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Save time, drive on the 'opposite' side of the road

10:43 PM, Aug 30, 2011   |    comments
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(File Photo)

DULUTH, Ga. -- By this time next summer, you could be driving on the 'opposite' side of the road, if you travel through three congested intersections in Metro-Atlanta. The interchanges at Jimmy Carter Boulevard, Ashford Dunwoody Road and Pleasant Hill Road are all slated to undergo a major redesign that engineers call innovative and efficient.

Joe Allen of the Gwinnett County Community Improvement District (CID) has worked to beautify the busy intersection Pleasant Hill Road and I-85, but the traffic-still isn't pretty.

"It's time to think outside the box. Do something revolutionary," Allen said. "We have historically been choked with traffic congestion in this area."

The Diverging Diamond Interchange, or DDI, is supposed to fix that gridlock. CID said studies show, it will reduce morning delays by 39 percent and afternoon back up by 35 percent.

Used in Europe since the 1970s, the design was only brought to the U.S. in 2009. Springfield, Miss. was the first city to try it. Four other U.S. communities followed along. And next, Georgia.

If you're concerned about not understanding what to do, the county pledges easy to understand signage and lots of lighting.

An animation in the video above drives the concept home. Once you pass the light, you'll drive briefly on the opposite side of the bridge. But, you won't encounter another light. Instead, you'll either turn left onto the highway or continue along Pleasant Hill Road, making it much more efficient for drivers.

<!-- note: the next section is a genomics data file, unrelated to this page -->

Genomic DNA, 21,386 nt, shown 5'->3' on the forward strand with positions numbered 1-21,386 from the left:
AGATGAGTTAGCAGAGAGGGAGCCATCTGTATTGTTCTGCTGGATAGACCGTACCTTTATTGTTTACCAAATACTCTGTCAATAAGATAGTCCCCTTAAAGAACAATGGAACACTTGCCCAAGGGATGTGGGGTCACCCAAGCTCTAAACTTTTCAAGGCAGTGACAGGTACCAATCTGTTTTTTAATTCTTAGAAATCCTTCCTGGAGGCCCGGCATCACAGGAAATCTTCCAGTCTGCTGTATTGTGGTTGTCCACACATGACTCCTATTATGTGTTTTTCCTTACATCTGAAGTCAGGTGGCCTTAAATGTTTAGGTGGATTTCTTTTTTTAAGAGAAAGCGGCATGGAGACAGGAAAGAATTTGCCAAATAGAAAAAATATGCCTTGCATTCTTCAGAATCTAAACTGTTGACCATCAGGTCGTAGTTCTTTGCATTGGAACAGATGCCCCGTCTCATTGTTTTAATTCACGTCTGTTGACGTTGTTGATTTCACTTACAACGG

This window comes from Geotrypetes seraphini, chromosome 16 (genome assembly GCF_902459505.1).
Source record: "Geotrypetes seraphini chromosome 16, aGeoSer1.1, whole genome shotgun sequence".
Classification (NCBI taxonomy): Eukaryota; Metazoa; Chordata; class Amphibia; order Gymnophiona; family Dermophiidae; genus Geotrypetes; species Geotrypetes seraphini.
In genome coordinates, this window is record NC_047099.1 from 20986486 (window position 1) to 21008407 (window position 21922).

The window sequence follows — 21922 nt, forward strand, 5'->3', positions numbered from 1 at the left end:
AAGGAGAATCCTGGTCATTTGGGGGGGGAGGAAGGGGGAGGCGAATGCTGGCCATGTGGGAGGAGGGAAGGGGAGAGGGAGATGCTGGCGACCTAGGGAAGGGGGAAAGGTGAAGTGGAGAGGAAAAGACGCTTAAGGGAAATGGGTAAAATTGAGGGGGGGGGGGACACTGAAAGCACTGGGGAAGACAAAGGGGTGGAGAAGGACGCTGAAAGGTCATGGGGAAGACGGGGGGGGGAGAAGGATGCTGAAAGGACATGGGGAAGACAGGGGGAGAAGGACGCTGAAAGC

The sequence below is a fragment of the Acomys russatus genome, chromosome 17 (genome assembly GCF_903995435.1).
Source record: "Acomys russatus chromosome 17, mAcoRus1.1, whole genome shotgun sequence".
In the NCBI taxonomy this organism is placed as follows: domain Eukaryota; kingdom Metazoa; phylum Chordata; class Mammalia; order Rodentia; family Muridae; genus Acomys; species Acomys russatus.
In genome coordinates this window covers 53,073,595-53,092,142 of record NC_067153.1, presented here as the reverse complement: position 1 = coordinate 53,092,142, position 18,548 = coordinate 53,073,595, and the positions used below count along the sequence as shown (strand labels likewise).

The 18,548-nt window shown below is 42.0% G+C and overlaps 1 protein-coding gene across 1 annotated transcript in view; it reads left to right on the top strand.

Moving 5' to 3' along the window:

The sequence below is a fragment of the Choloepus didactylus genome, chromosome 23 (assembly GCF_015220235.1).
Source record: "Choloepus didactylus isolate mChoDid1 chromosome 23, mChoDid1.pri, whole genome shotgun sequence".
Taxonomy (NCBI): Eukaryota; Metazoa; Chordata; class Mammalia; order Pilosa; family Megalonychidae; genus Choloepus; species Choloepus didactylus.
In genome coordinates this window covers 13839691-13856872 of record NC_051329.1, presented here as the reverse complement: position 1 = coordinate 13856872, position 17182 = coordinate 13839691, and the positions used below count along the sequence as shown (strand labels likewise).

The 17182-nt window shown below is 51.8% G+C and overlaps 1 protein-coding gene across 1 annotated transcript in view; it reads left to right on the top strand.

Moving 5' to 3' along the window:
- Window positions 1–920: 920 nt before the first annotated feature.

It's also cost efficient. Allen said the estimated price tag to replace the bridge is $58.5 million. The CID says DDI will run $7.5 million dollars.

"We're keeping that bridge structure which is still very sound and very safe," Allen said.

A decade from now, the bridge will likely need total reconstruction, but this buys time in a tough economic environment.

Engineer Erick Fry, who is working on reformatting the bridge, said the other bonus is safety. Fewer left turns will mean fewer chances of a collision. A traditional intersection has 26 conflict points, while the DDI, also known as the double crossover, has just 14.

Three projects are just about to get started. At Pleasant Hill, officials are waiting to start construction until the new year, hoping to keep things status quo until after the holiday shopping rush. By next summer at this time, that project will be complete.

At Jimmy Carter, they're in the final design stages and construction should be complete summer 2012.

Construction at Ashford Dunwoody Road at 285 will start this fall but work will break for holiday shoppers and then be completed in the spring.

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